updated 10/10/2004 6:16:50 PM ET 2004-10-10T22:16:50

Americans have dominated the Nobel Memorial Prize in Economic Sciences five years running, and it may not surprise Nobel watchers if the trend continues.

Even the Royal Swedish Academy of Sciences, which will reveal this year’s prizewinner on Monday, has said the United States is a driving force, in part because of the money spent for research.

Past awards have recognized research on topics ranging from poverty and famine to how multinational corporations reap profits, and theories on how people choose jobs and the welfare losses caused by environmental catastrophes.

While the nominees aren’t publicly revealed until 50 years after the fact, some names bandied about have included economists Elhanan Helpman of Harvard and Gene Grossman and Paul Krugman of Princeton University.

Jean Tirole, scientific director of the Institut d’Economie Industrielle, University of Social Sciences, in Toulouse, is another possibility, primarily for his work in the theory of industrial organization, corporate finance, procurement and regulation, game theory, and financial sector regulation.

Last year’s winners were American Robert F. Engle and Briton Clive W.J. Granger for developing statistical tools that improved the forecasting of rates of economic growth, interest rates and stock prices.

Engle was the fourth consecutive American to receive the economics award since 2000.

The economics prize, worth $1.3 million this year, is the only award not established in the will of Swedish industrialist Alfred Nobel, the inventor of dynamite. The medicine, physics, chemistry, literature and peace prizes were first awarded in 1901, while the economics prize was set up separately by the Swedish central bank in 1968.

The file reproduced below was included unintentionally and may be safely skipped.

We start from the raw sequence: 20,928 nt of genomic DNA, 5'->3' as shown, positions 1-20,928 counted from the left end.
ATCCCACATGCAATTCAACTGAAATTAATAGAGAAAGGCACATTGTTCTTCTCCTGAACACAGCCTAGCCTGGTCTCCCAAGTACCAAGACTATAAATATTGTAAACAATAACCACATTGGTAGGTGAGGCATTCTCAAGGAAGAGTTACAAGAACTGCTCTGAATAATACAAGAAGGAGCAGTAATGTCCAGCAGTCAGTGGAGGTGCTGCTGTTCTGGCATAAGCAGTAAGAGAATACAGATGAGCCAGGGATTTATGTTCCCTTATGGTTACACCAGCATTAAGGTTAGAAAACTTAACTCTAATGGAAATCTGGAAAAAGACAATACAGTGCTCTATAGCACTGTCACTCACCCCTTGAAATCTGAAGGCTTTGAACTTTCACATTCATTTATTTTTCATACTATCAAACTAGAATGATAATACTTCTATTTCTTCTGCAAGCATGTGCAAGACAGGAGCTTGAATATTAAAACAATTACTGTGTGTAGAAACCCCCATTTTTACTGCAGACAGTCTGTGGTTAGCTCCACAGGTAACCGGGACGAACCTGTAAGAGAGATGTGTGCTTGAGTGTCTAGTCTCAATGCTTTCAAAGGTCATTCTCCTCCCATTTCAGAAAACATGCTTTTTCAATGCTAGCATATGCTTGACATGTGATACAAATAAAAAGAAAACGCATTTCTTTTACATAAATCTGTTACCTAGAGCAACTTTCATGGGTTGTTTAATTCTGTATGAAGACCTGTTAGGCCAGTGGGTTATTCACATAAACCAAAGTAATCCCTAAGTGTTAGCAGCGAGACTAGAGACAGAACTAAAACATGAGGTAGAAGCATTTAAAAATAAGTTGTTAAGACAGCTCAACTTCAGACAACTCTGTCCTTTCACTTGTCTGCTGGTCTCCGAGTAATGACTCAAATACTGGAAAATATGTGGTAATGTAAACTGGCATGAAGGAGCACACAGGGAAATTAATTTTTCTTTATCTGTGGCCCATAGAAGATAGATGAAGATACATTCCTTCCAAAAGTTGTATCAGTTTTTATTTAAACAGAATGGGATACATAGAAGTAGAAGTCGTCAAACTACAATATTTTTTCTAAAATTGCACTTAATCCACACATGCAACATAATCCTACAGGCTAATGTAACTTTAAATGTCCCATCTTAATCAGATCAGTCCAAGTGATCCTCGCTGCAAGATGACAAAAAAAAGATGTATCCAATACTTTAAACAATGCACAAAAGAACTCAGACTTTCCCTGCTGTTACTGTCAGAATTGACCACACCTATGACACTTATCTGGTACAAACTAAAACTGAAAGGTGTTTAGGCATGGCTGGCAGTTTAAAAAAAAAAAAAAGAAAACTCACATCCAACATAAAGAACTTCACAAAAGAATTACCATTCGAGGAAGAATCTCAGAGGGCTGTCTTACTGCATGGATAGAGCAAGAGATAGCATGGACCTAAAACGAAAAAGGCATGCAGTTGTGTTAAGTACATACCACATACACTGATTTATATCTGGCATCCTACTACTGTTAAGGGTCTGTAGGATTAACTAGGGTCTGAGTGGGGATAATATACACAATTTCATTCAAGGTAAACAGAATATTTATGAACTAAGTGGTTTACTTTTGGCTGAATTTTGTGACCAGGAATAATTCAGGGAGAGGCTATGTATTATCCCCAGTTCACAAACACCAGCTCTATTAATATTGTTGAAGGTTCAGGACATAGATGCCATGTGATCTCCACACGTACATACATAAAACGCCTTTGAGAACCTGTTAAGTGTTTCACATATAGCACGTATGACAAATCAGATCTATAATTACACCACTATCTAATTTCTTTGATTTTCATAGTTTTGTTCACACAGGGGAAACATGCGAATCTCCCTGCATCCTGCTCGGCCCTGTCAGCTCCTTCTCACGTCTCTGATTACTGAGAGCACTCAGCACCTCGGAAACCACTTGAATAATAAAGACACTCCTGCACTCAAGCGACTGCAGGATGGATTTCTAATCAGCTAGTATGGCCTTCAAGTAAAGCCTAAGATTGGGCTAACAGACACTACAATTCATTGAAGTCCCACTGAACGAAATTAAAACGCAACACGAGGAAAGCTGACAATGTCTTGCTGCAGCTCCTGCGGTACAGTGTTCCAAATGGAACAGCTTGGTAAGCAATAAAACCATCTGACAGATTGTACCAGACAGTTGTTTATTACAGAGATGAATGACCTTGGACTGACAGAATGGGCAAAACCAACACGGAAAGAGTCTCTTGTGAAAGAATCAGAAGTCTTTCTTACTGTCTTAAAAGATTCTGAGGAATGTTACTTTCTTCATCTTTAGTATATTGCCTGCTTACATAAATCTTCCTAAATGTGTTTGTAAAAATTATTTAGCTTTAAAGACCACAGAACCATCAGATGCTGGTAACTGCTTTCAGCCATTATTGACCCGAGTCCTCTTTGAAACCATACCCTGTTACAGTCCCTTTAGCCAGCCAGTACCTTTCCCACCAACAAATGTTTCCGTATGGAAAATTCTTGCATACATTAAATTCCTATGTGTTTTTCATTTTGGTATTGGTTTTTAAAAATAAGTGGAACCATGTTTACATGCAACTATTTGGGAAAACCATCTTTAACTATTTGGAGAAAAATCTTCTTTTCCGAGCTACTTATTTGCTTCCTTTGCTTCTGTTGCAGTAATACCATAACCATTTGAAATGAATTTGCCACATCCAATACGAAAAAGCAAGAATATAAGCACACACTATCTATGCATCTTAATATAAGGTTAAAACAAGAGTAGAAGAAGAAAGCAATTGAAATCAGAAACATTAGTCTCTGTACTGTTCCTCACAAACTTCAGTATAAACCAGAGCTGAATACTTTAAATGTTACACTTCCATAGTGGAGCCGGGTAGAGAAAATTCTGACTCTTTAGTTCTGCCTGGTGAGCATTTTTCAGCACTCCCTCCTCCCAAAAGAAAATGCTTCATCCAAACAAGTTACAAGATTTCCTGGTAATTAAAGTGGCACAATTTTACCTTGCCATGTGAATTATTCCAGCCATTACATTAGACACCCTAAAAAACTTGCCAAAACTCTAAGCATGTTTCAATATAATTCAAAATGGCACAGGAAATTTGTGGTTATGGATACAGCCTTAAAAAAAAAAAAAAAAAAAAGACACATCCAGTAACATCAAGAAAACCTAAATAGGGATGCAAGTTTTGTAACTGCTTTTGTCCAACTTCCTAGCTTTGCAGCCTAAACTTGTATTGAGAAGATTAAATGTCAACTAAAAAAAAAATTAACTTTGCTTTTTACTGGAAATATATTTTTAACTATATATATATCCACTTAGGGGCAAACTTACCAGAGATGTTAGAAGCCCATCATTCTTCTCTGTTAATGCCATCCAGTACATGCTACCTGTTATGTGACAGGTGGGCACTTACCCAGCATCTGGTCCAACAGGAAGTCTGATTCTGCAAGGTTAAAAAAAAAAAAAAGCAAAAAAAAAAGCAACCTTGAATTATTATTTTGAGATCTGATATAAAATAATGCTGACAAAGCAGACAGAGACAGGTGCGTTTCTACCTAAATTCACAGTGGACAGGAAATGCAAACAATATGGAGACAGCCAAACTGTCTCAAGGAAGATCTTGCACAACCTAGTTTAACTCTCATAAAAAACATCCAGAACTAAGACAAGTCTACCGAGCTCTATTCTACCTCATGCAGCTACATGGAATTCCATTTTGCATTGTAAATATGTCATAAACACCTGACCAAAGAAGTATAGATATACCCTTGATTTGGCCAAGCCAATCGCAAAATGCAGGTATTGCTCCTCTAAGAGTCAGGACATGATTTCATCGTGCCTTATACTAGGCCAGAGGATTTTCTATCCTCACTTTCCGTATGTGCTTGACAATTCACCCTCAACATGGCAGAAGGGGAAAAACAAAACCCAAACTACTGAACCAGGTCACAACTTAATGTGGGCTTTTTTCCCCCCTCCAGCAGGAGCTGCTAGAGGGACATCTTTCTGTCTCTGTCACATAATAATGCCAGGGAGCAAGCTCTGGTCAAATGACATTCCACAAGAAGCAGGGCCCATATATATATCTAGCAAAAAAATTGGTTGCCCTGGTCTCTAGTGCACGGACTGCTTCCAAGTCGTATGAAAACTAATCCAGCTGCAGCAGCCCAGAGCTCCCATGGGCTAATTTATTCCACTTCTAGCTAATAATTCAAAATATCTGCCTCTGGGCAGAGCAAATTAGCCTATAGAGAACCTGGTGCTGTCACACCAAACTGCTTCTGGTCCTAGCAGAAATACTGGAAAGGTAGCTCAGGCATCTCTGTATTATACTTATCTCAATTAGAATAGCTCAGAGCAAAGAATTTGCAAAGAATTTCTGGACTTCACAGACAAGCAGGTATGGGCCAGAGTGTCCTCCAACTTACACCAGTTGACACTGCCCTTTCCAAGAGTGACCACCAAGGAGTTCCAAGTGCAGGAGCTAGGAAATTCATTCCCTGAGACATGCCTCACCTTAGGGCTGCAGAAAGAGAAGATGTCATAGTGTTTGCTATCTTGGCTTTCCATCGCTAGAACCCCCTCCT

This year’s Nobel Prize announcements began Oct. 4 with the prize in physiology or medicine going to Americans Richard Axel and Linda B. Buck for their work on the sense of smell. On Tuesday, Americans David J. Gross, H. David Politzer and Frank Wilczek won the physics prize for their explanation of the force that binds particles inside the atomic nucleus.

The chemistry prize was awarded Wednesday to Israelis Aaron Ciechanover and Avram Hershko and American Irwin Rose for their work in discovering a process that lets cells destroy unwanted proteins. On Thursday, Austrian feminist writer Elfriede Jelinek won the Nobel Prize in literature.

Kenyan environmental activist Wangari Maathai won the Nobel Peace Prize on Friday for her work as leader of the Green Belt Movement, which has sought to empower women, better the environment and fight corruption in Africa for almost 30 years.

The Nobel prizes are presented Dec. 10, the anniversary of the death of their founder. The peace prize is awarded in Oslo, and the other Nobel prizes are presented in the Swedish capital, Stockholm.

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